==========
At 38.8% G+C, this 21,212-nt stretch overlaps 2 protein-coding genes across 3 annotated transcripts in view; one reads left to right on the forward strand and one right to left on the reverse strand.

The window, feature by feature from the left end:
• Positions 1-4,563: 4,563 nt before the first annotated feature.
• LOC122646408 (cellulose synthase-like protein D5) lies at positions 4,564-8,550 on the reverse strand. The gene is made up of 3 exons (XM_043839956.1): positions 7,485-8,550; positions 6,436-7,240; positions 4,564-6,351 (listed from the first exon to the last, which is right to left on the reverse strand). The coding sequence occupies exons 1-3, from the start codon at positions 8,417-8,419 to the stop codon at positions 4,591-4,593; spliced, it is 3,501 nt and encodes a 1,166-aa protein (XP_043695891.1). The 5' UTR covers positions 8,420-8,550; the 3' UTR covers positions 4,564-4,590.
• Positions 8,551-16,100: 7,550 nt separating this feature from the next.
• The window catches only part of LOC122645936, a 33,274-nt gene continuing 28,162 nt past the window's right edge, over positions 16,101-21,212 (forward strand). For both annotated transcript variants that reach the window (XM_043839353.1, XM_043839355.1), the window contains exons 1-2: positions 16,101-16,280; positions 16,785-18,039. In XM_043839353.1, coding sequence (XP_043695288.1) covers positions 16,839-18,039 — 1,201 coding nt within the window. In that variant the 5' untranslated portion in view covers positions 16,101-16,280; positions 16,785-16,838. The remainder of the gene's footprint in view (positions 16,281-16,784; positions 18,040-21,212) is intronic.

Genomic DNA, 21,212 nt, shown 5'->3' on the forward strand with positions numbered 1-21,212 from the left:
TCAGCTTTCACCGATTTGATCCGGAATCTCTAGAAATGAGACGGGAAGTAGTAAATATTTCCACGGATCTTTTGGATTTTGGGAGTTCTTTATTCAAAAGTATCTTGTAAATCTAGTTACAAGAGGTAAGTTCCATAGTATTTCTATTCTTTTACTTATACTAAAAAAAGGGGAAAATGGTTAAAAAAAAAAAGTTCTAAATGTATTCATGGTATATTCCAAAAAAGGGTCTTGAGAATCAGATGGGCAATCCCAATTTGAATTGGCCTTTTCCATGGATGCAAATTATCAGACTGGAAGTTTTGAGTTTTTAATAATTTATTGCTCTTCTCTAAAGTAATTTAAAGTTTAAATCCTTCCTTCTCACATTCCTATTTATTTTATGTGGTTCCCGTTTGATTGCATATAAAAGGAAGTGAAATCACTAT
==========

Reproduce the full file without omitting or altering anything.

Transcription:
At 38.8% G+C, this 21,212-nt stretch overlaps 2 protein-coding genes across 3 annotated transcripts in view; one reads left to right on the forward strand and one right to left on the reverse strand.

The window, feature by feature from the left end:
• Positions 1-4,563: 4,563 nt before the first annotated feature.
• LOC122646408 (cellulose synthase-like protein D5) lies at positions 4,564-8,550 on the reverse strand. The gene is made up of 3 exons (XM_043839956.1): positions 7,485-8,550; positions 6,436-7,240; positions 4,564-6,351 (listed from the first exon to the last, which is right to left on the reverse strand). The coding sequence occupies exons 1-3, from the start codon at positions 8,417-8,419 to the stop codon at positions 4,591-4,593; spliced, it is 3,501 nt and encodes a 1,166-aa protein (XP_043695891.1). The 5' UTR covers positions 8,420-8,550; the 3' UTR covers positions 4,564-4,590.
• Positions 8,551-16,100: 7,550 nt separating this feature from the next.
• The window catches only part of LOC122645936, a 33,274-nt gene continuing 28,162 nt past the window's right edge, over positions 16,101-21,212 (forward strand). For both annotated transcript variants that reach the window (XM_043839353.1, XM_043839355.1), the window contains exons 1-2: positions 16,101-16,280; positions 16,785-18,039. In XM_043839353.1, coding sequence (XP_043695288.1) covers positions 16,839-18,039 — 1,201 coding nt within the window. In that variant the 5' untranslated portion in view covers positions 16,101-16,280; positions 16,785-16,838. The remainder of the gene's footprint in view (positions 16,281-16,784; positions 18,040-21,212) is intronic.

Genomic DNA, 21,212 nt, shown 5'->3' on the forward strand with positions numbered 1-21,212 from the left:
TCAGCTTTCACCGATTTGATCCGGAATCTCTAGAAATGAGACGGGAAGTAGTAAATATTTCCACGGATCTTTTGGATTTTGGGAGTTCTTTATTCAAAAGTATCTTGTAAATCTAGTTACAAGAGGTAAGTTCCATAGTATTTCTATTCTTTTACTTATACTAAAAAAAGGGGAAAATGGTTAAAAAAAAAAAGTTCTAAATGTATTCATGGTATATTCCAAAAAAGGGTCTTGAGAATCAGATGGGCAATCCCAATTTGAATTGGCCTTTTCCATGGATGCAAATTATCAGACTGGAAGTTTTGAGTTTTTAATAATTTATTGCTCTTCTCTAAAGTAATTTAAAGTTTAAATCCTTCCTTCTCACATTCCTATTTATTTTATGTGGTTCCCGTTTGATTGCATATAAAAGGAAGTGAAATCACTAT